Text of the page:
“Thanks to the tax cuts, the company… expects a $3 billion annual increase in cash profits starting in 2018,” the report notes. “Despite these supercharged profits, the company announced plans to spend just $1 billion more on capital projects and pay a bonus of merely $1,000 to its employees, which amounts to a one-time $200 million expenditure, or 7% of AT&T’s expected annual benefit from the tax cuts. Meanwhile, the company is on track to pay out three-quarters of its 2018 profits to shareholders in the form of dividends and share buybacks.”

CWA has demanded (pdf) that AT&T release the details of how it is using its tax windfall, but the company has thus far refused. Last month, CWA sent a letter to House Democrats calling for an investigation into how AT&T and other corporate giants have spent their tax cuts.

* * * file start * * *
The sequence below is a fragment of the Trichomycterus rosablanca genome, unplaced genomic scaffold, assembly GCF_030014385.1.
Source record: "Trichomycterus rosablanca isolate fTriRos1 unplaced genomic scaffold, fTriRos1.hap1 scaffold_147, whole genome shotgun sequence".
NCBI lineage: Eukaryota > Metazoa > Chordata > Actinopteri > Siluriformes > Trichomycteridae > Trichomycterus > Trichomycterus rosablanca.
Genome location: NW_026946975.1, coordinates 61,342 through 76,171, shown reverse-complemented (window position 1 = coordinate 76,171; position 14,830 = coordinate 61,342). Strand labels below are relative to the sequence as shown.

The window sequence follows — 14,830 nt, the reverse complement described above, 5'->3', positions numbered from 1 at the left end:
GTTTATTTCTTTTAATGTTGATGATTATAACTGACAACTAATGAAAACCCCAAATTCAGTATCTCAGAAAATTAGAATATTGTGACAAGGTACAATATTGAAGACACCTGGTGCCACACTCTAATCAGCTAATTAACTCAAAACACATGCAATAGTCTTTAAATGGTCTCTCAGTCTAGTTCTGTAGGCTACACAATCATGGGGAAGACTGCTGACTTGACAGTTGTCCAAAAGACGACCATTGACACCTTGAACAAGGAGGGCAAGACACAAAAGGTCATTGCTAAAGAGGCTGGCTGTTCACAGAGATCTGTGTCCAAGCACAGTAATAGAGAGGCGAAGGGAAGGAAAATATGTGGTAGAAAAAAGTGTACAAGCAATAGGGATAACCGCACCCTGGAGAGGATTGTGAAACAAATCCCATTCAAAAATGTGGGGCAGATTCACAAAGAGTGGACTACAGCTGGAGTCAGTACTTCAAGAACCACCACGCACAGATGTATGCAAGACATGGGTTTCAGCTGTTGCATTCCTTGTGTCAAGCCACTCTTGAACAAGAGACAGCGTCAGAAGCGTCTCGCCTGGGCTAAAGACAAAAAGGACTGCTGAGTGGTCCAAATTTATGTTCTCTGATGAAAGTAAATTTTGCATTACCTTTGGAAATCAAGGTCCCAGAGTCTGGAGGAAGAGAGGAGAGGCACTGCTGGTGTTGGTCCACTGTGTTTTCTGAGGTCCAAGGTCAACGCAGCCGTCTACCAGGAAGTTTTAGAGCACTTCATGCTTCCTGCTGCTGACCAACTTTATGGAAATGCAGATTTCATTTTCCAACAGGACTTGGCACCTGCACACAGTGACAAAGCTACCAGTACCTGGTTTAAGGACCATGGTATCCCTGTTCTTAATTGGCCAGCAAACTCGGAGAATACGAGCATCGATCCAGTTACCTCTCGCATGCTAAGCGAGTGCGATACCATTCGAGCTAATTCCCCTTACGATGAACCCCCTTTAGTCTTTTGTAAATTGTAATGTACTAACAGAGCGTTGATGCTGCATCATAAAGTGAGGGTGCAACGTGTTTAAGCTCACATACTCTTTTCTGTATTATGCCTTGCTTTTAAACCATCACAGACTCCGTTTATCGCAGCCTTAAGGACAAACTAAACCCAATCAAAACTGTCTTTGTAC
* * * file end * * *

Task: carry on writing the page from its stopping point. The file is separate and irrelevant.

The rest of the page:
“Understanding why AT&T and companies like it have failed to follow through on their promises will undoubtedly inform your efforts to rewrite the tax law, so that instead of a giveaway to the rich, it truly does ensure the retention and creation of good jobs in the United States,” the union wrote to House Ways and Means chair Rep. Richard Neal (D-Mass.).

AT&T is hardly alone in hoarding massive gains from the Republican tax law while eliminating or outsourcing good-paying jobs.

As Common Dreams reported, General Motors announced plans in November to close plants in several states and slash nearly 15,000 jobs just months after reaping $514 million from the Republican tax cuts.

According to research by the nonprofit Just Capital, the 1,000 largest public companies have cut nearly 140,000 jobs since the passage of the GOP tax plan in December of 2017.

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